Given that there are not many people in the room and this probably will not be listened to very much, I can say that, as an Everton supporter, I none the less congratulate Liverpool on their 4-0 win. Not many people will hear that. I will deny I said it and will have it struck from Hansard. I also congratulate Man City on their win. I wish them the best of luck. At least there is a tenuous link with sporting testimonials.
As a Wolves supporter, I am slightly bitter at the moment.
To answer the point made by the hon. Member for Aberdeen North, without repeating comments already made today, I appreciate her legitimate arguments. We feel that the measures in the Bill have been sufficiently consulted on. The long-standing tradition that a new piece of legislation will be reviewed within three to five years will apply. The review’s outcome will be in the public domain. It will be sent to the Treasury Committee. Ordinarily, it would be published on its website, and the hon. Lady or any other interested Members would be able to view it there. It will not be a private document only for the consumption of members of the Committee. I hope that will reassure her that we intend carry out a review in due course and that will be available for those who take an interest in it.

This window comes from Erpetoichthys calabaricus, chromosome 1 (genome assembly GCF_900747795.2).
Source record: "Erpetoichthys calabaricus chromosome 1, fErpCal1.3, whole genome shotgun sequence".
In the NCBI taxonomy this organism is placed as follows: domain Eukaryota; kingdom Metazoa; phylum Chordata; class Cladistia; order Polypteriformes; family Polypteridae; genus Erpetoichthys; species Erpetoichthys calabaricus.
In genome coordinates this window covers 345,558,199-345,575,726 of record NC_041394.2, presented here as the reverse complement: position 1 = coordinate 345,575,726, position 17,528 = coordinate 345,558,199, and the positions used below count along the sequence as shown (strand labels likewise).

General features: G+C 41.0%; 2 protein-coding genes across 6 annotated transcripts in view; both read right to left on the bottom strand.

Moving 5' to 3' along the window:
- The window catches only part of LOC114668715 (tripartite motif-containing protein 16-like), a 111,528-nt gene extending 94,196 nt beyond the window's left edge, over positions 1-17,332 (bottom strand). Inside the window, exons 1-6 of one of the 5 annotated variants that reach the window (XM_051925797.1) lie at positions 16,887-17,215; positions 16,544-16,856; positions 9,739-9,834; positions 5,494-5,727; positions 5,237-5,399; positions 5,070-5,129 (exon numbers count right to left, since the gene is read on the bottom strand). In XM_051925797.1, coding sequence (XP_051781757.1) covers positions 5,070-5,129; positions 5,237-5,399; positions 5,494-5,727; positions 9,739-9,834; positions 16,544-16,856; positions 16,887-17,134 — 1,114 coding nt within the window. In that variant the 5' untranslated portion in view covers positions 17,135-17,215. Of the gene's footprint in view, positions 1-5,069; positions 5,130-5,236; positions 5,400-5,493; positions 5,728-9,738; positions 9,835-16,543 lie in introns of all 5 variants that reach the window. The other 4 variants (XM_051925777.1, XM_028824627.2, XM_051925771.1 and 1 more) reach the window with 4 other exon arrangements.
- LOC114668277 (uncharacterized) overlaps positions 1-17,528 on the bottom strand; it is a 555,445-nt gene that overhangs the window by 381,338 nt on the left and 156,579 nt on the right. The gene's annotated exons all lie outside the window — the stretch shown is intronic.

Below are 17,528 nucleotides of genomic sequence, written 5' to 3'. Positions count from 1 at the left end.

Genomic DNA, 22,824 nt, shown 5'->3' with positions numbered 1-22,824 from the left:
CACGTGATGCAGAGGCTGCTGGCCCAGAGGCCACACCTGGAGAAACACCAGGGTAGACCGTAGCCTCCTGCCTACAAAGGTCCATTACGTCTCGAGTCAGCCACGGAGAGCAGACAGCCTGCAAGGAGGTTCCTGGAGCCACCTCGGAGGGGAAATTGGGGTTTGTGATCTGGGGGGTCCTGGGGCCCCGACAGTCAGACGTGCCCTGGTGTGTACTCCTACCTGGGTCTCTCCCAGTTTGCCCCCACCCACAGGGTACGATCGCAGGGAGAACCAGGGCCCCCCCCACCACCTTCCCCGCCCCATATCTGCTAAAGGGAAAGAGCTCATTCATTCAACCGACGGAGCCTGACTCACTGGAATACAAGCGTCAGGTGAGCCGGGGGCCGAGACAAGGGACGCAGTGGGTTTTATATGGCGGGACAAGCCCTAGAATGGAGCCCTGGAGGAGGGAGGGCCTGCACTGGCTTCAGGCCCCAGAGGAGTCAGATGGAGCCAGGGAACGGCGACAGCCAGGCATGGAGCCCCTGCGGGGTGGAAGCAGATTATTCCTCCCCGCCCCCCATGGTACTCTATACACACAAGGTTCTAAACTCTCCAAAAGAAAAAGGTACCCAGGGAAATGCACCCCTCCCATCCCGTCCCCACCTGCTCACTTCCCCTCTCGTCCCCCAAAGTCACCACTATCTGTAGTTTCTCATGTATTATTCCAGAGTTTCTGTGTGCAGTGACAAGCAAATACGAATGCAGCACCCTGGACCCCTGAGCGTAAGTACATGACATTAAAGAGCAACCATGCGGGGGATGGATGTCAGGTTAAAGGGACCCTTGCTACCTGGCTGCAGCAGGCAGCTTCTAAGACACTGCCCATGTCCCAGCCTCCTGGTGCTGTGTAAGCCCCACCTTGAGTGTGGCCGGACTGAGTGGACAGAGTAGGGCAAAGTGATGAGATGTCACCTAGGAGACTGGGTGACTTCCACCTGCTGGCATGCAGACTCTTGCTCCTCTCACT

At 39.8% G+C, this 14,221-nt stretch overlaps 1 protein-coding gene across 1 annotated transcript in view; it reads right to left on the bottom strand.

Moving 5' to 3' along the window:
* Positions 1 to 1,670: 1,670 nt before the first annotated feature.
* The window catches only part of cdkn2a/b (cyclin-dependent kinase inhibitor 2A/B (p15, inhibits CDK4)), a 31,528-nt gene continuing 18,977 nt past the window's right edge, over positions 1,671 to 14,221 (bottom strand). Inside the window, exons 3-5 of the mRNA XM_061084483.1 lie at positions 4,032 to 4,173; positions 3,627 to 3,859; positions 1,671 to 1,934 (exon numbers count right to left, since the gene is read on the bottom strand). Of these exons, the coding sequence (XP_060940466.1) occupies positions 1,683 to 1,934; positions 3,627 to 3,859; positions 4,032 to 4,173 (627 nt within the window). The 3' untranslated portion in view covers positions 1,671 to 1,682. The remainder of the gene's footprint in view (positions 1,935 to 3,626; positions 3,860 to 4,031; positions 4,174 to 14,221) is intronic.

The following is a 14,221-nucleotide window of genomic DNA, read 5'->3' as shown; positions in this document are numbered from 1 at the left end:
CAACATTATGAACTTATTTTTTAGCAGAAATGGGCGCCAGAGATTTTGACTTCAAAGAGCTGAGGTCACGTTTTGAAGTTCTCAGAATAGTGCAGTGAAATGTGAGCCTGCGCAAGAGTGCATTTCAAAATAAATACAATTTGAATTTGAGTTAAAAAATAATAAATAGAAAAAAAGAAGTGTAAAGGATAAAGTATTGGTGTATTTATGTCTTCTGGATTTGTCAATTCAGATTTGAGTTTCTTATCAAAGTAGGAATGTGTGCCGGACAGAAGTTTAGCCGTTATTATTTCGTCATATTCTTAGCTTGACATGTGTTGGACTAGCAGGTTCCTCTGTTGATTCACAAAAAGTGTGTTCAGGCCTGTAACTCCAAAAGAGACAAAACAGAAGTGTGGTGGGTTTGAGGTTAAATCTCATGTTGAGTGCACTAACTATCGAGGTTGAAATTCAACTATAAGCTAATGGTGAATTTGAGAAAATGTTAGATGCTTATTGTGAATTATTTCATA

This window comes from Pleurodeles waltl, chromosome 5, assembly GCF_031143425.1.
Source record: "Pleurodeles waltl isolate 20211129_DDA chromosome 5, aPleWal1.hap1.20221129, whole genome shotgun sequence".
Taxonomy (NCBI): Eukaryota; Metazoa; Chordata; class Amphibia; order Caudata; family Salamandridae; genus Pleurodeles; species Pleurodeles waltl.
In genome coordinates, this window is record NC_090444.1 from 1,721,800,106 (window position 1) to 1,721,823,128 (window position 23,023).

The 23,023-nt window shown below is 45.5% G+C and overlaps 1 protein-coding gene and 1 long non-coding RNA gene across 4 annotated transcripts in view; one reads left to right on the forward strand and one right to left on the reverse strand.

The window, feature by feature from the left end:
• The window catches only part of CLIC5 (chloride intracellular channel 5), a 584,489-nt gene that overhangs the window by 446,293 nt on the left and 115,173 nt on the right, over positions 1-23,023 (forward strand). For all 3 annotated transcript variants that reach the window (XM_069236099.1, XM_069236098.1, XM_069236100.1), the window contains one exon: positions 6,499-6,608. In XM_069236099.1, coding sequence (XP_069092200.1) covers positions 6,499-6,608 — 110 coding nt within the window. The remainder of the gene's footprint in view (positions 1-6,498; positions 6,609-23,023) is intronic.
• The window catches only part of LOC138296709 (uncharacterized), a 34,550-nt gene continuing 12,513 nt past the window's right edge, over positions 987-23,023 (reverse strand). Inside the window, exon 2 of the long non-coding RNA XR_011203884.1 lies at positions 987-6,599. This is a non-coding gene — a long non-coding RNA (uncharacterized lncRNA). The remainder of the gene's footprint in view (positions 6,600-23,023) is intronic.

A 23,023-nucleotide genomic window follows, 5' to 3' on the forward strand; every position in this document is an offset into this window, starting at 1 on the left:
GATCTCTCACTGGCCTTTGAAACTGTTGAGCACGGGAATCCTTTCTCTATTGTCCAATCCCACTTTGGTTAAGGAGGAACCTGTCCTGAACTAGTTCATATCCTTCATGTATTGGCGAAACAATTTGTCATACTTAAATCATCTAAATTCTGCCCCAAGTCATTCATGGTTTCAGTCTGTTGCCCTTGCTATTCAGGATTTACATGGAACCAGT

I thank the Minister for that response—that I should set in my diary between 2023 and 2025 to regularly check the Treasury Committee’s website to see whether the review has been published. I am being sarcastic but, to be honest, it would be better if the Treasury could just commit to sending it to those Members on the original Bill Committee in all circumstances, rather than us having to imagine when the Treasury happens to do the review and have to go on and happen to find it on the right possible day. That would make for better lawmaking in this place. I will not push this because of the drafting error—it would not make sense to press something that has a mistake in it—but I will probably return to it on Report.